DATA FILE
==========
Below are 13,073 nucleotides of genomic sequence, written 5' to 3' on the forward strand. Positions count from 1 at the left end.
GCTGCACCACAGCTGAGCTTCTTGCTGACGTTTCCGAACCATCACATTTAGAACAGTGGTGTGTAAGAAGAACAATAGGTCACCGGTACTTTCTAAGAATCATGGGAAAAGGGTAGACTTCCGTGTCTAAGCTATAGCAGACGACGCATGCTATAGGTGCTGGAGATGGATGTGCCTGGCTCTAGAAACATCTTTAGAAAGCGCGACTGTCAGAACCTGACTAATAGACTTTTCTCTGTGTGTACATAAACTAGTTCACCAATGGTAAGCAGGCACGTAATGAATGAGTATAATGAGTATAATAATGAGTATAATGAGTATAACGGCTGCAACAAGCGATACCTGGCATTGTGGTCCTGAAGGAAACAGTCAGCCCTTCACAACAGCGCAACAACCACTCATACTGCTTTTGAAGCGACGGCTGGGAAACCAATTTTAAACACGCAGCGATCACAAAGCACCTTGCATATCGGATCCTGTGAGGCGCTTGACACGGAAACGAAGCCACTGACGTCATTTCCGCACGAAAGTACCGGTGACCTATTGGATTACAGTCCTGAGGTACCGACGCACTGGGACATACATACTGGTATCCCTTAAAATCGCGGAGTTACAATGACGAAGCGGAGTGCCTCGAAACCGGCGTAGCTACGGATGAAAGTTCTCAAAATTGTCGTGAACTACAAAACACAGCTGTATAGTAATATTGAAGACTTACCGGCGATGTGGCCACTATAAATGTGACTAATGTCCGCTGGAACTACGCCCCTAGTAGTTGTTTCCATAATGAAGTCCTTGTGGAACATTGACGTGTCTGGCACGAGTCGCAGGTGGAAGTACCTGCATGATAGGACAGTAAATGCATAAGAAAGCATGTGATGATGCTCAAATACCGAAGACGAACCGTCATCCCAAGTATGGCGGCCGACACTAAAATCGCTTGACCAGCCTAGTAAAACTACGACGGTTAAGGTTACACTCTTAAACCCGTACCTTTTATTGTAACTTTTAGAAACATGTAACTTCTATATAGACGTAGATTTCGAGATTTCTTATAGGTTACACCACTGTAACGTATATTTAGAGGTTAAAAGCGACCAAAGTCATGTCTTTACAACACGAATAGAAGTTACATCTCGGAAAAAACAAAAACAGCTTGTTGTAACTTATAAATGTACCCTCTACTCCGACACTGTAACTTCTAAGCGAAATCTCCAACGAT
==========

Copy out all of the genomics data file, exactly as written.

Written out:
Below are 13,073 nucleotides of genomic sequence, written 5' to 3' on the forward strand. Positions count from 1 at the left end.
GCTGCACCACAGCTGAGCTTCTTGCTGACGTTTCCGAACCATCACATTTAGAACAGTGGTGTGTAAGAAGAACAATAGGTCACCGGTACTTTCTAAGAATCATGGGAAAAGGGTAGACTTCCGTGTCTAAGCTATAGCAGACGACGCATGCTATAGGTGCTGGAGATGGATGTGCCTGGCTCTAGAAACATCTTTAGAAAGCGCGACTGTCAGAACCTGACTAATAGACTTTTCTCTGTGTGTACATAAACTAGTTCACCAATGGTAAGCAGGCACGTAATGAATGAGTATAATGAGTATAATAATGAGTATAATGAGTATAACGGCTGCAACAAGCGATACCTGGCATTGTGGTCCTGAAGGAAACAGTCAGCCCTTCACAACAGCGCAACAACCACTCATACTGCTTTTGAAGCGACGGCTGGGAAACCAATTTTAAACACGCAGCGATCACAAAGCACCTTGCATATCGGATCCTGTGAGGCGCTTGACACGGAAACGAAGCCACTGACGTCATTTCCGCACGAAAGTACCGGTGACCTATTGGATTACAGTCCTGAGGTACCGACGCACTGGGACATACATACTGGTATCCCTTAAAATCGCGGAGTTACAATGACGAAGCGGAGTGCCTCGAAACCGGCGTAGCTACGGATGAAAGTTCTCAAAATTGTCGTGAACTACAAAACACAGCTGTATAGTAATATTGAAGACTTACCGGCGATGTGGCCACTATAAATGTGACTAATGTCCGCTGGAACTACGCCCCTAGTAGTTGTTTCCATAATGAAGTCCTTGTGGAACATTGACGTGTCTGGCACGAGTCGCAGGTGGAAGTACCTGCATGATAGGACAGTAAATGCATAAGAAAGCATGTGATGATGCTCAAATACCGAAGACGAACCGTCATCCCAAGTATGGCGGCCGACACTAAAATCGCTTGACCAGCCTAGTAAAACTACGACGGTTAAGGTTACACTCTTAAACCCGTACCTTTTATTGTAACTTTTAGAAACATGTAACTTCTATATAGACGTAGATTTCGAGATTTCTTATAGGTTACACCACTGTAACGTATATTTAGAGGTTAAAAGCGACCAAAGTCATGTCTTTACAACACGAATAGAAGTTACATCTCGGAAAAAACAAAAACAGCTTGTTGTAACTTATAAATGTACCCTCTACTCCGACACTGTAACTTCTAAGCGAAATCTCCAACGAT